“For instance, at present more than 80 percent of water supply to the capital city of Jaipur comes from the Bisalpur Dam which is built on a rainfed river, but given the rising demand, even the dam may soon run out of water. Due to poor rainfall this year, the Public Health Engineering Department (PHED) of the Rajasthan government has already reduced the duration of water supply to urban households and the situation may turn even worse after March as the dam also caters to other districts including Tonk and Ajmer.

“Pressed with population growth and the influx of people, cities are expanding their boundaries but with limited resources and the government departments are finding it hard to cope with the situation. For instance, around 500,000 people in Jaipur are not covered by PHED’s pipeline water supply. They are dependent on hand pump and tube wells or tanker supply of water. Either people have to stand in a long queue to get a bucket of water or they purchase it at a price of almost Rs. 13 per litre by tanker supply.

“Fights over water are frequent and often people lock water for the fear of theft. Moreover, the PHED’s tap water supply in the cities is now reduced to 30 to 40 minutes per day. Recently, in Ajmer, shopkeepers, government employees and trade unions launched a “No Water, No Vote campaign” which reflects people’s frustration and anger.”

Small Dams in Rajasthan

In Rajasthan 30-foot-high earthen dams and reservoirs known as jahad are built to collect and hold water from the monsoon. Such dams takes about three months to build from rocks and earth by local villagers with engineering advise from the government. In the late 1990s more than 4,500 of these dams were built in 1,000 villages with villagers often choosing the sites and doing all the maintenance.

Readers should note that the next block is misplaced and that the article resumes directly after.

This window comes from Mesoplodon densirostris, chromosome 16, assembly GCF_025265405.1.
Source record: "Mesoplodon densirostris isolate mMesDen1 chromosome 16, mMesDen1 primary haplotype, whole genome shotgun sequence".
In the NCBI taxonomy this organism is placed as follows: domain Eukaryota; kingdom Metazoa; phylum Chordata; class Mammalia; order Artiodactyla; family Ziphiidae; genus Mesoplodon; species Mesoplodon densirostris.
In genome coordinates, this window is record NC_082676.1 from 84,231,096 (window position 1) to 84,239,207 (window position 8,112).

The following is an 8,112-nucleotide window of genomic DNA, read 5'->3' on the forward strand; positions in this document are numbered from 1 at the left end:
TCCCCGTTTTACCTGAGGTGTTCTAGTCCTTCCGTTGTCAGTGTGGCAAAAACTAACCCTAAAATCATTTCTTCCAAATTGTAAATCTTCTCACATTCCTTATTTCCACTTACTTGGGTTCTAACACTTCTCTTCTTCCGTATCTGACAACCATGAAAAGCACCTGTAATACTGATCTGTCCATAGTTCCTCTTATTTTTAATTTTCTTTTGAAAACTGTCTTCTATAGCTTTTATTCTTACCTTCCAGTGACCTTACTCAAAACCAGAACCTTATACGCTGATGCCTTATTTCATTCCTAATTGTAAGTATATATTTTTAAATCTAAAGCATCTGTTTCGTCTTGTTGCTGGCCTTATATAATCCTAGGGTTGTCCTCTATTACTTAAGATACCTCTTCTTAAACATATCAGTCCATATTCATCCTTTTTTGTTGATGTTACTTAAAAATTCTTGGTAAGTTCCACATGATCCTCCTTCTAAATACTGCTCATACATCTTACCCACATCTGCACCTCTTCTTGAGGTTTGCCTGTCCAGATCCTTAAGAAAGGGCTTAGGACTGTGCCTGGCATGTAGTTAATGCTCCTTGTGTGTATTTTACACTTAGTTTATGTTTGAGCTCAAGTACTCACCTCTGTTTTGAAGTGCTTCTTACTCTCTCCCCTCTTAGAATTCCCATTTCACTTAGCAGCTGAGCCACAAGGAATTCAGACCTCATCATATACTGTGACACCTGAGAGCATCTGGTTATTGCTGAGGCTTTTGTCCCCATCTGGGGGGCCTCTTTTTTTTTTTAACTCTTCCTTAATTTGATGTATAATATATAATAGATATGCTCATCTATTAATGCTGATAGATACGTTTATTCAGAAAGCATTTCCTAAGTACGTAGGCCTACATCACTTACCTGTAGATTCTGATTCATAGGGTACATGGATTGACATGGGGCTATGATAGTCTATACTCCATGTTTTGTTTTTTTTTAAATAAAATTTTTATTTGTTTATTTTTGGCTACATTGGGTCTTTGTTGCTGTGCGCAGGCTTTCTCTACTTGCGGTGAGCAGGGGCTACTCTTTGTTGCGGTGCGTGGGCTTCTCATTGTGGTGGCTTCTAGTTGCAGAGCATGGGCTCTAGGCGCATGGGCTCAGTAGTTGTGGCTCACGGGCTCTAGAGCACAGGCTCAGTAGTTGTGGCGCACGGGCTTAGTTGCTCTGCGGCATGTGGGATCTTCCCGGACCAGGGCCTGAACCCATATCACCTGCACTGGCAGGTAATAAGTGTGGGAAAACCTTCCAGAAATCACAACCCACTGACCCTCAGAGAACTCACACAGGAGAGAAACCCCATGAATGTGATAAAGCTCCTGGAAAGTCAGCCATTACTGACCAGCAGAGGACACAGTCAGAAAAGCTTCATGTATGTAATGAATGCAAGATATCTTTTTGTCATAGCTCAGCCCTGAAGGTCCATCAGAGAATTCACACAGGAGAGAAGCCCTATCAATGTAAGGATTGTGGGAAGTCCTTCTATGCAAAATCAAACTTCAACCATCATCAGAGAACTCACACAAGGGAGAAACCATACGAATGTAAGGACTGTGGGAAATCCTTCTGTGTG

The jahad system has been used in Rajasthan for more than 5,000 years and relies on the natural terrain to direct water from monsoon downpours to a place where water can be collected by a dam or in an underground tank and saved for the entire year.

Rain water collection schemes fell out of favor under the British an after independence in part because of concerns about malaria, cholera and other disease. But now that diseases are not as big of concerns as they once were the technology is making a comeback.

Rajendra Sing, an advocate of the jahad technology told National Geographic. “Ths is a very sustainable, self-reliant system. I can say confidently if we can manage rain in India in traditional ways, there will be sufficient water for our growing population.”

Supported in part by the Ford Foundation, he spend much of the year convincing villages to build their own dams with their bare hands. Some villages have gone from being poor, suffering communities to thriving, prosperous ones with the help or irrigation water from these dams.

Indira Gandhi Canal

The Indira Gandhi Canal is the longest canal of India. Fed by the Beas and Sutlej Rivers in northern Punjab, it begins at the Harike Barrage at Harike, a few kilometers below the confluence of the Satlej (also spelled Sutluj) and Beas rivers and terminates in an irrigated area in the Thar Desert in northwest of Rajasthan. Previously known as the Rajasthan Canal, it was renamed the Indira Gandhi Canal in 1984 following the assassination of Prime Minister Indira Gandhi.